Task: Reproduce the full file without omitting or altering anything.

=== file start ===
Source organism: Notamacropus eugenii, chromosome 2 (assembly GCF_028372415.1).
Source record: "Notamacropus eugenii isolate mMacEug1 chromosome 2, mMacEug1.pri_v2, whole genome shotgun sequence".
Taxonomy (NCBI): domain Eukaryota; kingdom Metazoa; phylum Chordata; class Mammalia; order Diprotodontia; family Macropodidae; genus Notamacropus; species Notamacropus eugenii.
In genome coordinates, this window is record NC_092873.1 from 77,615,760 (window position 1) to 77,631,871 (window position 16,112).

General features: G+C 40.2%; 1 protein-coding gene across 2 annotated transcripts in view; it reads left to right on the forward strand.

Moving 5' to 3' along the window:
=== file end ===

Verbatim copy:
Source organism: Notamacropus eugenii, chromosome 2 (assembly GCF_028372415.1).
Source record: "Notamacropus eugenii isolate mMacEug1 chromosome 2, mMacEug1.pri_v2, whole genome shotgun sequence".
Taxonomy (NCBI): domain Eukaryota; kingdom Metazoa; phylum Chordata; class Mammalia; order Diprotodontia; family Macropodidae; genus Notamacropus; species Notamacropus eugenii.
In genome coordinates, this window is record NC_092873.1 from 77,615,760 (window position 1) to 77,631,871 (window position 16,112).

General features: G+C 40.2%; 1 protein-coding gene across 2 annotated transcripts in view; it reads left to right on the forward strand.

Moving 5' to 3' along the window: